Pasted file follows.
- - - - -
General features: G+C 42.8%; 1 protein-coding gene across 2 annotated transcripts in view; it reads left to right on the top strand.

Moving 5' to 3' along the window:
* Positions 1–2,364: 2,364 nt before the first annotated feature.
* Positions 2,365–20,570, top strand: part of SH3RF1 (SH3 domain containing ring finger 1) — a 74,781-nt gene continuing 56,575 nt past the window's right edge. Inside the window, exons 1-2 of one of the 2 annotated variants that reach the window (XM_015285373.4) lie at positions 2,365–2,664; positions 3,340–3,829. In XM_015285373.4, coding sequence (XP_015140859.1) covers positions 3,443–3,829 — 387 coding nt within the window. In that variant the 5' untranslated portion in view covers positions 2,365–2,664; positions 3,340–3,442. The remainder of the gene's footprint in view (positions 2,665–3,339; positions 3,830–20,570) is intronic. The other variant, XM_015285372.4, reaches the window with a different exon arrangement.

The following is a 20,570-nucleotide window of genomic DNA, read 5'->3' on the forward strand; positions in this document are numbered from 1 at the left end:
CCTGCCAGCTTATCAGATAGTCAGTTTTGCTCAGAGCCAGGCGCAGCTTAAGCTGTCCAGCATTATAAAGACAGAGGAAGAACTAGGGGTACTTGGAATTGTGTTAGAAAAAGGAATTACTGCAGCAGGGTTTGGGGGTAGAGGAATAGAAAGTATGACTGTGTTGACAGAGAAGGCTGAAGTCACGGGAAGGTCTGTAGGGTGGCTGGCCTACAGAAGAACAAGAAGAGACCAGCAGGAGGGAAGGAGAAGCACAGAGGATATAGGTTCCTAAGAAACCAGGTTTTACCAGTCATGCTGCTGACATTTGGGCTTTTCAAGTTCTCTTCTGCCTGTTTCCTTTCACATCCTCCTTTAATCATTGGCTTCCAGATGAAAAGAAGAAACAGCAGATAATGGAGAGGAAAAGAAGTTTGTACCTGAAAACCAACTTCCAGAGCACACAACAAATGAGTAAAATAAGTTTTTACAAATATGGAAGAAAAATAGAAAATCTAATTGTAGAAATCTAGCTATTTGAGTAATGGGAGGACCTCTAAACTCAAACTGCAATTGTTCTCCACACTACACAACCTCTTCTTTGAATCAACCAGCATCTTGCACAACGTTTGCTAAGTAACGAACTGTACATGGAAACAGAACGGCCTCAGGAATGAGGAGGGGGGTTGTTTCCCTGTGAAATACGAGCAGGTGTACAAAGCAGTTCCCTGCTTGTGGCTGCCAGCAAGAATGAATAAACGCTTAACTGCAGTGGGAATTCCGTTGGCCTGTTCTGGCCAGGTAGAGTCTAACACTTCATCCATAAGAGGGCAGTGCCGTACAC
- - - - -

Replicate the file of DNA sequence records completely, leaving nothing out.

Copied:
General features: G+C 42.8%; 1 protein-coding gene across 2 annotated transcripts in view; it reads left to right on the top strand.

Moving 5' to 3' along the window:
* Positions 1–2,364: 2,364 nt before the first annotated feature.
* Positions 2,365–20,570, top strand: part of SH3RF1 (SH3 domain containing ring finger 1) — a 74,781-nt gene continuing 56,575 nt past the window's right edge. Inside the window, exons 1-2 of one of the 2 annotated variants that reach the window (XM_015285373.4) lie at positions 2,365–2,664; positions 3,340–3,829. In XM_015285373.4, coding sequence (XP_015140859.1) covers positions 3,443–3,829 — 387 coding nt within the window. In that variant the 5' untranslated portion in view covers positions 2,365–2,664; positions 3,340–3,442. The remainder of the gene's footprint in view (positions 2,665–3,339; positions 3,830–20,570) is intronic. The other variant, XM_015285372.4, reaches the window with a different exon arrangement.

The following is a 20,570-nucleotide window of genomic DNA, read 5'->3' on the forward strand; positions in this document are numbered from 1 at the left end:
CCTGCCAGCTTATCAGATAGTCAGTTTTGCTCAGAGCCAGGCGCAGCTTAAGCTGTCCAGCATTATAAAGACAGAGGAAGAACTAGGGGTACTTGGAATTGTGTTAGAAAAAGGAATTACTGCAGCAGGGTTTGGGGGTAGAGGAATAGAAAGTATGACTGTGTTGACAGAGAAGGCTGAAGTCACGGGAAGGTCTGTAGGGTGGCTGGCCTACAGAAGAACAAGAAGAGACCAGCAGGAGGGAAGGAGAAGCACAGAGGATATAGGTTCCTAAGAAACCAGGTTTTACCAGTCATGCTGCTGACATTTGGGCTTTTCAAGTTCTCTTCTGCCTGTTTCCTTTCACATCCTCCTTTAATCATTGGCTTCCAGATGAAAAGAAGAAACAGCAGATAATGGAGAGGAAAAGAAGTTTGTACCTGAAAACCAACTTCCAGAGCACACAACAAATGAGTAAAATAAGTTTTTACAAATATGGAAGAAAAATAGAAAATCTAATTGTAGAAATCTAGCTATTTGAGTAATGGGAGGACCTCTAAACTCAAACTGCAATTGTTCTCCACACTACACAACCTCTTCTTTGAATCAACCAGCATCTTGCACAACGTTTGCTAAGTAACGAACTGTACATGGAAACAGAACGGCCTCAGGAATGAGGAGGGGGGTTGTTTCCCTGTGAAATACGAGCAGGTGTACAAAGCAGTTCCCTGCTTGTGGCTGCCAGCAAGAATGAATAAACGCTTAACTGCAGTGGGAATTCCGTTGGCCTGTTCTGGCCAGGTAGAGTCTAACACTTCATCCATAAGAGGGCAGTGCCGTACAC